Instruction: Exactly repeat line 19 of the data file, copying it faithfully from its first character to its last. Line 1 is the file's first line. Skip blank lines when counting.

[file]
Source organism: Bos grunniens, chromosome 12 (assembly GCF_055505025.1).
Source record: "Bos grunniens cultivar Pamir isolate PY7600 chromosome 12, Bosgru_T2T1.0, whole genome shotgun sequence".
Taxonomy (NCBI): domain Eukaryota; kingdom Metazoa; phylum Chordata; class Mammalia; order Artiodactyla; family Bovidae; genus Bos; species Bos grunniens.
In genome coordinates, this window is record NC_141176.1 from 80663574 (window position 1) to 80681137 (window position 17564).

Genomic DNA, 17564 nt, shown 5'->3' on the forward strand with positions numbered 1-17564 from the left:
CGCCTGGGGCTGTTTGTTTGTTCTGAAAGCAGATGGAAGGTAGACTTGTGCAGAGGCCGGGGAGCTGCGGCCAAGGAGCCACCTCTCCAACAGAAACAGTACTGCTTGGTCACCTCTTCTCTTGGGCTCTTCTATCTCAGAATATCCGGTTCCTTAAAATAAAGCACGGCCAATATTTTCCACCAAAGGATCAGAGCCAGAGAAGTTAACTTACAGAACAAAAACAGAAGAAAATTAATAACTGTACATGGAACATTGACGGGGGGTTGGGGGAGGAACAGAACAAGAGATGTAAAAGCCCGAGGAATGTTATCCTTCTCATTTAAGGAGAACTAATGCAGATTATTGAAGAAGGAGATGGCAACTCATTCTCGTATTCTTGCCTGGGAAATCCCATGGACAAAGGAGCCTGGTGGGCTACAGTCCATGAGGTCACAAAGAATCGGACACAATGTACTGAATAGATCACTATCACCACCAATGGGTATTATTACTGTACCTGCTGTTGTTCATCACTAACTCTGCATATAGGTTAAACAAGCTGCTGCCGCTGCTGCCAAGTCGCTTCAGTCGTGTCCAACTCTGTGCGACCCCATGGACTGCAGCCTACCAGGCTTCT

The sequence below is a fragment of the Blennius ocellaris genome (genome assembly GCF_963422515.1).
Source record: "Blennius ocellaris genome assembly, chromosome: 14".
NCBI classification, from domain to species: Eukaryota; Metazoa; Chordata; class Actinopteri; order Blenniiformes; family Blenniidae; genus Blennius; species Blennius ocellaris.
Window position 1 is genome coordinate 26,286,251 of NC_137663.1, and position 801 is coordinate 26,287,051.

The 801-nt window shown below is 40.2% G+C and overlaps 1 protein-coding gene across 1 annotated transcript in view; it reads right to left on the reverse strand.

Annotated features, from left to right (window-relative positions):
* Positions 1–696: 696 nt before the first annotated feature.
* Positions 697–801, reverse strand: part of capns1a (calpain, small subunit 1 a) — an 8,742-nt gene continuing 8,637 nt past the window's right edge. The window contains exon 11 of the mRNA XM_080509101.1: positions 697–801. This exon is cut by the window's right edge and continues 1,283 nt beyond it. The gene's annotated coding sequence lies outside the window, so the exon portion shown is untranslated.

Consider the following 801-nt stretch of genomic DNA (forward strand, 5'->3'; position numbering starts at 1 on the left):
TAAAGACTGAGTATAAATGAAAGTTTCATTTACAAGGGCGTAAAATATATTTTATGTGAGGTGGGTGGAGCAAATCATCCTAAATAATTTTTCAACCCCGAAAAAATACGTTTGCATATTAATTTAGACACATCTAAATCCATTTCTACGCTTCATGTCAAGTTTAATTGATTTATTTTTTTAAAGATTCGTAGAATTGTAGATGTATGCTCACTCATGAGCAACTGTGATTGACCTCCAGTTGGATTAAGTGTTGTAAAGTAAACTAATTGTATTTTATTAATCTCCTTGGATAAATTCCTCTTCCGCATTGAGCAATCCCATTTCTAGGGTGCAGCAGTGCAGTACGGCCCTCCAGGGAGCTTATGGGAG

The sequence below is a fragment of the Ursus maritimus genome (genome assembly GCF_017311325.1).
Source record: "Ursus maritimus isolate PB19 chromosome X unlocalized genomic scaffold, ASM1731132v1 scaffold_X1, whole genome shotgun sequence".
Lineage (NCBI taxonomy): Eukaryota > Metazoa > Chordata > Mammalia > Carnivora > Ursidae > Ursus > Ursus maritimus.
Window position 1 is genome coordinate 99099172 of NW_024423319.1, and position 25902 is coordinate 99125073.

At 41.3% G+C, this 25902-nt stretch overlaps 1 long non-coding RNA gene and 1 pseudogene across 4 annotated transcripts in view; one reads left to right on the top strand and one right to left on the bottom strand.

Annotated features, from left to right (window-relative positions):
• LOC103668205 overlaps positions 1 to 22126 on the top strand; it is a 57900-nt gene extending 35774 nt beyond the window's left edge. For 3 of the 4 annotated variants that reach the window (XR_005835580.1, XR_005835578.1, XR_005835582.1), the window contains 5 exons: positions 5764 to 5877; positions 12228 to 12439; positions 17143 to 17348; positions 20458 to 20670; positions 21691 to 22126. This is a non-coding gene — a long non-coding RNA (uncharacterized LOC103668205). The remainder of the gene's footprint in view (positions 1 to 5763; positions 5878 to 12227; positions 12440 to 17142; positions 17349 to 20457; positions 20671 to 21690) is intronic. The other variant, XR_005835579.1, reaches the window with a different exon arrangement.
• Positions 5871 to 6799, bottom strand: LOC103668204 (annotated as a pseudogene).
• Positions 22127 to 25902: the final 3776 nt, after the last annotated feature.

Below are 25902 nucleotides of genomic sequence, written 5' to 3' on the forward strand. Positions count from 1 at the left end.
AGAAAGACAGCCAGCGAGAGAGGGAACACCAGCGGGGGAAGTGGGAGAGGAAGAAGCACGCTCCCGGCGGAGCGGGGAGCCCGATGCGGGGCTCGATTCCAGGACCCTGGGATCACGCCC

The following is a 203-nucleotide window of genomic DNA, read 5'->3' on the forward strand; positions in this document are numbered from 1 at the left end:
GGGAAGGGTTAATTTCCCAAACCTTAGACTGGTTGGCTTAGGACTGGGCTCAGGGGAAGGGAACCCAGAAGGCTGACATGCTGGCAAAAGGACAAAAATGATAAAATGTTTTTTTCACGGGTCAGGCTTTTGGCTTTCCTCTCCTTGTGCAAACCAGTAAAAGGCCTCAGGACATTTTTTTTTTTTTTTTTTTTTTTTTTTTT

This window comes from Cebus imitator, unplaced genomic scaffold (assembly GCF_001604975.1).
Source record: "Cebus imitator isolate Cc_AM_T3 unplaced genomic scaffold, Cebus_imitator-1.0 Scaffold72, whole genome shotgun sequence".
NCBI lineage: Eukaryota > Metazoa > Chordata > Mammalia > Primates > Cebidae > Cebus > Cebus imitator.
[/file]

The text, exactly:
Lineage (NCBI taxonomy): Eukaryota > Metazoa > Chordata > Mammalia > Carnivora > Ursidae > Ursus > Ursus maritimus.